Kaempferol is a type of flavonoid, a flavonol, found on natural sources as apples, broccoli, Witch hazel, tea, kenaf, cabbage, kale, beans, endive, leek, tomato, strawberries and grapes, as well as in herbs and plants frequently used in herbal remedies and traditional medicine (e.g. Ginkgo biloba, Tilia spp, Equisetum spp, Moringa oleifera, Sophora japonica and propolis).

It has been scientifically proven that the consumption of foods rich in kaempferol may reduce the risk of developing health problems such as cancer and cardiovascular disease.

Among the properties of Kaempferol we can mention its anti-inflammatory, antimicrobial, anti-oxidant, anticancer, cardioprotective, neuroprotective, anti-diabetic, anti-osteoporotic, estrogenic/antiestrogenic, anxiolytic, analgesic and antiallergic activities [1].



Pectin is a complex carbohydrate, a heteropolysaccharide found in citrus fruits, specially on citrus peels, where the content of pectins can reach up to 30%. Other fruits rich in pectin are carrots, oranges, apples and apricots(1).



Polyphenols are active constituents of many well known herbs and plants, some of them use in traditional herbal remedies, known to interact on different ways against carcinogenesis, tumor cell proliferation, apoptosis, metastasis and inflammation. They also exert powerful antioxidant properties. In olives polyphenols contribute to give a bitter taste to olives and act also as astringents.



Quercetin is a flavonol, a type of flavonoid with very powerful antioxidant and anti-inflammatory properties found in many fruits as apple, green and black tea, onions, leaves, vegetables and even grains, but really known to be the flavonoid contained on apple peal.

Quercetin is also naturally available in red wine and in some fruits and vegetables present in the Mediterranean diet [7]. It has a direct influence in the colour of the herbs, fruits and plants rich in this flavonoid. Due to the above-mention antioxidant function it is also believed to help preventing cancer.



Saponins are natural compounds found in many plants and herbs [1]. There are three types different types of saponins classified depending on the genin present on them, which are Steroid glycosides, Triterpene glycosides and Steroid alkaloid glycosides.

Saponins have a very characteristic bitter taste, similar to tannins in wine and which may be familiar to those of you who have tried some of the herbs rich in saponins as calendula, asparagus (Asparagus officinalis), alfalfa (Medicago sativa) or burdock.

Saponins display a broad spectrum of pharmacological and biological activity, and have been used as feed additives with beneficial properties [2], some of which may include depression effects on the central nervous system as well as a vasodilator action [4] similar to the one produced by ginseng intake.

Some reported antifungal actions may be able to suppress some pathogenic fungi [5]. For some plants and herbs saponins are the only defence to protect against insect attacks, being able to also inhibit mould [6]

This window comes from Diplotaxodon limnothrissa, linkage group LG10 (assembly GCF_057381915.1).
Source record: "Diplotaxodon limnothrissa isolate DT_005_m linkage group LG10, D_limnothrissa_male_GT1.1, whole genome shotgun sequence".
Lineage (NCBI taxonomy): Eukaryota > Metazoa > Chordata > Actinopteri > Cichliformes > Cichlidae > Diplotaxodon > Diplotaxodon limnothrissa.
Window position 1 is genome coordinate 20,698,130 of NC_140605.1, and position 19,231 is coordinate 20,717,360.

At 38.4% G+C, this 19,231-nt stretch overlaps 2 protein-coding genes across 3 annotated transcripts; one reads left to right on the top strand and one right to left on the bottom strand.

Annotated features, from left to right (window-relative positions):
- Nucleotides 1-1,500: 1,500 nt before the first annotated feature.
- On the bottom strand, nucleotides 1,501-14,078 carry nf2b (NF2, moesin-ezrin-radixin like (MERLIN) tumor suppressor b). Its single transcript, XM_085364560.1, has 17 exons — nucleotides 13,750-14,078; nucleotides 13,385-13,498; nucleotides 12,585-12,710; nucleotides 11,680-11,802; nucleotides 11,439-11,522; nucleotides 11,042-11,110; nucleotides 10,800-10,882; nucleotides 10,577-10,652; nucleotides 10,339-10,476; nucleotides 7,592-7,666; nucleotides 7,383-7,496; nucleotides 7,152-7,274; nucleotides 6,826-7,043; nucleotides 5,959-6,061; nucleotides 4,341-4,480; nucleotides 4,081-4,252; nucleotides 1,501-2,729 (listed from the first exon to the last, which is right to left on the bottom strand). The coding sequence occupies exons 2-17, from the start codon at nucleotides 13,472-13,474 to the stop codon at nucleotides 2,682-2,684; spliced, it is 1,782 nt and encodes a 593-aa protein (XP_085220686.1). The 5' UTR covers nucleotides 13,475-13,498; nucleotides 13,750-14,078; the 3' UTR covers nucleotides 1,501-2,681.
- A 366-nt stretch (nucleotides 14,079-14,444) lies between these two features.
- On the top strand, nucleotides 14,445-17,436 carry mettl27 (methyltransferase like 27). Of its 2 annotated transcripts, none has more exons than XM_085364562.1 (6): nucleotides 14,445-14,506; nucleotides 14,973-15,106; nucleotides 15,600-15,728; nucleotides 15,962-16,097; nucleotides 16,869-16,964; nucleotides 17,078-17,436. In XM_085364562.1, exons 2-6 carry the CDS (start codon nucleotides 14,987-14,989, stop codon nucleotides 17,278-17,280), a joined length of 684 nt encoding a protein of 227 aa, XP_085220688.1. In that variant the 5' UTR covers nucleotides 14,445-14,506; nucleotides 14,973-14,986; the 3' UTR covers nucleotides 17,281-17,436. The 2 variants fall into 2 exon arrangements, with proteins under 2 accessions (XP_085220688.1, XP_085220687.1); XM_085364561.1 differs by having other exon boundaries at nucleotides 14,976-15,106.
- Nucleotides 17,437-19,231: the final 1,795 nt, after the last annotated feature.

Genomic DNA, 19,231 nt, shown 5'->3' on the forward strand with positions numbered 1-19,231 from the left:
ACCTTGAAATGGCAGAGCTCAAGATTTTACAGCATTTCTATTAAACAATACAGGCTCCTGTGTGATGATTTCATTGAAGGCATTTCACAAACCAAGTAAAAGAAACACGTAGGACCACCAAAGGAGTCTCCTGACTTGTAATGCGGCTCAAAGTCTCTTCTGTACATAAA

Thymol (2-isopropyl-5-methylphenol, IPMP); This aromatic monoterpene is responsible for the distinctive and strong flavour of thyme, thymol is known to exert powerful antiseptic and antioxidative [1] properties.

It is believed that thymol played an important role on ancient Egipt embalming techniques and was mainly one of the reasons why thyme was so effectively used for embalming in that ancient culture. In spite its antiseptique properties, thymol has also exerted certain anti-cancer properties against certain melanoma cell lines, thymol showed moderate cytotoxicity but not an antimelanogenic effect on B16-F10 melanoma cells [1].



Vitamin A is very important, not only for our hair health but also as part of our regular daily intake of vitamins and minerals.

The role of vitamin A is crucial when we talk about hair health. Vitamin A also helps with other functions in our bodies, as i.e. it increases also our capabilities to learn and memorize.

In spite vitamin A is quite important it's not 'the most important' vitamin for our hair, but it's important to understand its role.

Excess of vitamin A is said to be detrimental for our hair health, as it may cause hair loss. Aliments rich on vitamin A are fat cheese, spinach, apricots, lettuce, parsley, butte, and many others.



Vitamin B5 (pantothenic acid): Vitamin B5 is known for its benefits for the health of our hair, this has been scientifically proven.

If you increase your intake of those aliments you may decrease your chances to loose your hair, or at least it will not be as drastically lost as it would be with a diet poor in vitamin B5 aliments. Additionally the lack or deficiency of vitamin B5 can cause other problems as fatigue and overall weakness.

Some studies suggest the link between the lack of Pantothenic acid and the incidence of acne vulgaris in factors that are superior to the hormonal ones.